Mining Feature: Mining Researchers Use Expertise to Stop the Spread of COVID-19

Wednesday, May 26, 2021

A photo of a smartphone screen with "COVID-19 Contact Tracing App" on the display

A mobile app for contact tracing. Photo by Shutterstock.

The NIOSH Mining Program is working to stop the spread of COVID-19 with two research projects, one using mobile tools for contact tracing, and the other examining targeted ventilation.

The first project, Evaluation of Mobile Applications for Digital Contact Tracing, focuses on developing guidelines for the design, implementation, and evaluation of digital contact tracing tools to protect essential grocery, retail, and food manufacturing workers. Each of these work environments put essential workers at risk of being exposed to COVID-19.

Contact tracing identifies people who have come in contact with someone who has COVID-19, and notifies them to take steps to quarantine, get tested, and isolate if they become sick themselves. Effective contact tracing is crucial in the response to a pandemic. However, grocery stores and food manufacturing plants may find it difficult to use traditional contact tracing in their work environments. While new contact tracing technologies have emerged, the effectiveness and acceptance of these new methods remain in question.

The NIOSH research team is addressing these questions by conducting lab studies to evaluate the functionality and effectiveness of digital contact tracing technologies. The team is also exploring food system workers’ acceptance of these technologies through interviews and focus groups. The project will lead to guidance on how to effectively introduce and use digital contact tracing technologies in workplaces.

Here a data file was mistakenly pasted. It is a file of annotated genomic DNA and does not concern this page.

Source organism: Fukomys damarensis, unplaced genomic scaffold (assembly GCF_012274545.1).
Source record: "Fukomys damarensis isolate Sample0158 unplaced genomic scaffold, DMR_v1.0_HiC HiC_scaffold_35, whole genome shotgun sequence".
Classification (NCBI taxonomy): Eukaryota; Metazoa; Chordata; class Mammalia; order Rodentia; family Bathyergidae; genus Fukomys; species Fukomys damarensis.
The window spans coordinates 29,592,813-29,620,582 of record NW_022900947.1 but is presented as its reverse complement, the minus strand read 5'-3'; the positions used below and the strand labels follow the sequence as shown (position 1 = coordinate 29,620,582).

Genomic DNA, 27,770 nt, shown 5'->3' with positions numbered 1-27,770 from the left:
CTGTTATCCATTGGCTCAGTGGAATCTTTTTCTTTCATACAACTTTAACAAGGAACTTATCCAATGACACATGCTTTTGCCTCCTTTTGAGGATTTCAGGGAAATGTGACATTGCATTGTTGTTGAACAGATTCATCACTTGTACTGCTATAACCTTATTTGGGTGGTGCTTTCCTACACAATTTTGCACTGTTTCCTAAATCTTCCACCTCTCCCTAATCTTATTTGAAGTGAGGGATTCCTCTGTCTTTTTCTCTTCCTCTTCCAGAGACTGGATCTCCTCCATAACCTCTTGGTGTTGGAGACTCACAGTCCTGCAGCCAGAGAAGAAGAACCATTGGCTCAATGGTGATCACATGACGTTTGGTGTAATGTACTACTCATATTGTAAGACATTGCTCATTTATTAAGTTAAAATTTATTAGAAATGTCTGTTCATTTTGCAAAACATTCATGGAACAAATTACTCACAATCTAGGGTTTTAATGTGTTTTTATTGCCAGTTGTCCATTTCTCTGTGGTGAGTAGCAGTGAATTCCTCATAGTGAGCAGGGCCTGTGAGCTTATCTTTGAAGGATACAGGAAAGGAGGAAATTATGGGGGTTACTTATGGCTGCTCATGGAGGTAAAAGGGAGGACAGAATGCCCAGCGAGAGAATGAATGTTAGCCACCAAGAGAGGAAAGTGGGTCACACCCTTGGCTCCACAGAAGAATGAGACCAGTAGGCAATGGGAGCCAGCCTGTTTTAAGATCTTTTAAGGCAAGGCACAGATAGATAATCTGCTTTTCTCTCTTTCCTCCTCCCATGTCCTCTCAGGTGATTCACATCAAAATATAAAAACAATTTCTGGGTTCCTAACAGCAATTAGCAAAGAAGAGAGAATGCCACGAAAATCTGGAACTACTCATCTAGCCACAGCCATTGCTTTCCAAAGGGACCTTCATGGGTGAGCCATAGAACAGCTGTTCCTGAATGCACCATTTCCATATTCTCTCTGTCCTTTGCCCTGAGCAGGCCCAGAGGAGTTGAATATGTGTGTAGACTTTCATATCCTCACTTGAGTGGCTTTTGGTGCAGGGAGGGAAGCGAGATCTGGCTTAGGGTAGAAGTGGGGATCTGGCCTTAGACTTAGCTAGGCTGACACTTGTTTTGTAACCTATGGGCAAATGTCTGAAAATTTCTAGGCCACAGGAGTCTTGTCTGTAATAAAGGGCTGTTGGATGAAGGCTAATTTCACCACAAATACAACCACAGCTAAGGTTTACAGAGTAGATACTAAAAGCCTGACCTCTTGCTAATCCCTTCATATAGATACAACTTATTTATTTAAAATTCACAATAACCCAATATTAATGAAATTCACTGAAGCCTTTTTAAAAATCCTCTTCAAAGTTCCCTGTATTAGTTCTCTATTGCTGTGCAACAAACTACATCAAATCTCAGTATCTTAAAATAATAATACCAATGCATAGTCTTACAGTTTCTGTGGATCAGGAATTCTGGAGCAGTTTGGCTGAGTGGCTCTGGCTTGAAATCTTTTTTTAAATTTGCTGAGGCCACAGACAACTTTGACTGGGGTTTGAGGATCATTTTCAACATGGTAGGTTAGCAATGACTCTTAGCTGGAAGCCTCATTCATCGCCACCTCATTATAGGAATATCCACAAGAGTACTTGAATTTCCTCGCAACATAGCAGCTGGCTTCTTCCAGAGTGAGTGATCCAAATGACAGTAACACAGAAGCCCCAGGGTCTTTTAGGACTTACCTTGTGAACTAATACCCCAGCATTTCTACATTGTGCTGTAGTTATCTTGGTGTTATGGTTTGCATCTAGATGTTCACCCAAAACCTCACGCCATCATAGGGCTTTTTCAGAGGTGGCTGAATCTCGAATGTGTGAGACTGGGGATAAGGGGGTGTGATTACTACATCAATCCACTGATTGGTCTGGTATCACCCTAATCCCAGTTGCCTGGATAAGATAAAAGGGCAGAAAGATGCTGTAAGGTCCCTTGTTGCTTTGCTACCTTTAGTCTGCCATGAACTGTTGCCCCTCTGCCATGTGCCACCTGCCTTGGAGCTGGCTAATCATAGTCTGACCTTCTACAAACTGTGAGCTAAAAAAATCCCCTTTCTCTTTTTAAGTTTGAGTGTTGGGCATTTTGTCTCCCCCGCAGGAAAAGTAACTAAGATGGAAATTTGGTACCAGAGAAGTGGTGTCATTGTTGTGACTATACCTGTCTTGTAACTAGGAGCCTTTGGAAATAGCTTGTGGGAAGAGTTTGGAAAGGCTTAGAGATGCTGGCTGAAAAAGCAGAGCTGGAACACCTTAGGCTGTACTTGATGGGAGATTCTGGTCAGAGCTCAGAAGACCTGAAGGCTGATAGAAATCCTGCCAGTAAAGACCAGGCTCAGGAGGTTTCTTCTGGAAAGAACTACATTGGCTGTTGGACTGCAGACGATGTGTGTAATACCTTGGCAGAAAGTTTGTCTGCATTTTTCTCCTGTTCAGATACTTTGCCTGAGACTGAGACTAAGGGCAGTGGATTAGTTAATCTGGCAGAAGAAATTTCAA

A laboratory set-up measuring the effectiveness of point-of-use ventilation

A laboratory set-up measuring point-of-use ventilation. Photo by NIOSH.

A second project, Point-of-Use Ventilation Systems to Prevent Exposure to Airborne Viruses, is exploring ventilation strategies to reduce exposure to virus-contaminated particles and to help stop the spread of the virus that causes COVID-19. Researchers are using experiments involving particles of different sizes along with computer modeling to investigate how to use controlled airflow to help protect workers from COVID-19. Essential workers, such as long-term care facility workers, meat and poultry processing workers, and store cashiers may face a risk of being exposed to COVID-19 by contaminated droplets in the air.

Researchers are testing the effectiveness of three types of point-of-use ventilation systems—push, pull, and push/pull systems—for protecting workers against virus-contaminated particles. The point-of-use approach provides additional, targeted ventilation at the worker’s location instead of solely relying on the building’s heating, ventilation, and air conditioning (HVAC) system.

One example is installing a ventilation supply hood above a store clerk at a checkout counter. The ventilation hood would blow clean, uncontaminated air from above and over the worker. Ultimately, this research will help to inform guidance on how to use point-of-use ventilation systems to best protect workers from potential COVID-19 exposures.

Page last reviewed: May 25, 2021
Page last updated: May 25, 2021